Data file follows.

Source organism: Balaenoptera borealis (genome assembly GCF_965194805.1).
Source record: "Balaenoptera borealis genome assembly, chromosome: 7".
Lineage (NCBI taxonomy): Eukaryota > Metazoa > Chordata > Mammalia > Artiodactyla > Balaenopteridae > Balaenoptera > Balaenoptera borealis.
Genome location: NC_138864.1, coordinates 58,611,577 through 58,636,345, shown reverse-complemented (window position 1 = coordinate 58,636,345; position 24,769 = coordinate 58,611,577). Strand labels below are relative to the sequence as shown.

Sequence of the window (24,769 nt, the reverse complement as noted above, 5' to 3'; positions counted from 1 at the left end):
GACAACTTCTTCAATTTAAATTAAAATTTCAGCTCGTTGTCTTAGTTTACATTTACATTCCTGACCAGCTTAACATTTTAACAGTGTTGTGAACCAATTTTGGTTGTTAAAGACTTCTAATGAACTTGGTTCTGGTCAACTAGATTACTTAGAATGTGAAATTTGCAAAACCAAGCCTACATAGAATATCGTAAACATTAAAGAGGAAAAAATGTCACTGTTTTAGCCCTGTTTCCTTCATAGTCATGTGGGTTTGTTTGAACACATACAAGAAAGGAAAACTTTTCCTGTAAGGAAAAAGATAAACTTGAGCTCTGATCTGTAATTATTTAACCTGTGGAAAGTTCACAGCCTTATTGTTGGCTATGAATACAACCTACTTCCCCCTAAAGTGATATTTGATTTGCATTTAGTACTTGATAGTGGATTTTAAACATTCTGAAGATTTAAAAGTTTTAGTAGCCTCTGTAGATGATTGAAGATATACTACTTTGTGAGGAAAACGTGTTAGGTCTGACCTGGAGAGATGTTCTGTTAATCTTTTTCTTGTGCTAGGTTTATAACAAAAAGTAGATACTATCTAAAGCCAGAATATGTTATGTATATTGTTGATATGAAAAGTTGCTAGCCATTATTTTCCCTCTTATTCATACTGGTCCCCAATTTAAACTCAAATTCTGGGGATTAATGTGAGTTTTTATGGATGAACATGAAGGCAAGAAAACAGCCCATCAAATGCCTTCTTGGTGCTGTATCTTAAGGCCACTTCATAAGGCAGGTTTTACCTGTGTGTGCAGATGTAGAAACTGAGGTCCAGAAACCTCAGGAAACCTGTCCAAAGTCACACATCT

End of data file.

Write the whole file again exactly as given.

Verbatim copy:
Source organism: Balaenoptera borealis (genome assembly GCF_965194805.1).
Source record: "Balaenoptera borealis genome assembly, chromosome: 7".
Lineage (NCBI taxonomy): Eukaryota > Metazoa > Chordata > Mammalia > Artiodactyla > Balaenopteridae > Balaenoptera > Balaenoptera borealis.
Genome location: NC_138864.1, coordinates 58,611,577 through 58,636,345, shown reverse-complemented (window position 1 = coordinate 58,636,345; position 24,769 = coordinate 58,611,577). Strand labels below are relative to the sequence as shown.

Sequence of the window (24,769 nt, the reverse complement as noted above, 5' to 3'; positions counted from 1 at the left end):
GACAACTTCTTCAATTTAAATTAAAATTTCAGCTCGTTGTCTTAGTTTACATTTACATTCCTGACCAGCTTAACATTTTAACAGTGTTGTGAACCAATTTTGGTTGTTAAAGACTTCTAATGAACTTGGTTCTGGTCAACTAGATTACTTAGAATGTGAAATTTGCAAAACCAAGCCTACATAGAATATCGTAAACATTAAAGAGGAAAAAATGTCACTGTTTTAGCCCTGTTTCCTTCATAGTCATGTGGGTTTGTTTGAACACATACAAGAAAGGAAAACTTTTCCTGTAAGGAAAAAGATAAACTTGAGCTCTGATCTGTAATTATTTAACCTGTGGAAAGTTCACAGCCTTATTGTTGGCTATGAATACAACCTACTTCCCCCTAAAGTGATATTTGATTTGCATTTAGTACTTGATAGTGGATTTTAAACATTCTGAAGATTTAAAAGTTTTAGTAGCCTCTGTAGATGATTGAAGATATACTACTTTGTGAGGAAAACGTGTTAGGTCTGACCTGGAGAGATGTTCTGTTAATCTTTTTCTTGTGCTAGGTTTATAACAAAAAGTAGATACTATCTAAAGCCAGAATATGTTATGTATATTGTTGATATGAAAAGTTGCTAGCCATTATTTTCCCTCTTATTCATACTGGTCCCCAATTTAAACTCAAATTCTGGGGATTAATGTGAGTTTTTATGGATGAACATGAAGGCAAGAAAACAGCCCATCAAATGCCTTCTTGGTGCTGTATCTTAAGGCCACTTCATAAGGCAGGTTTTACCTGTGTGTGCAGATGTAGAAACTGAGGTCCAGAAACCTCAGGAAACCTGTCCAAAGTCACACATCT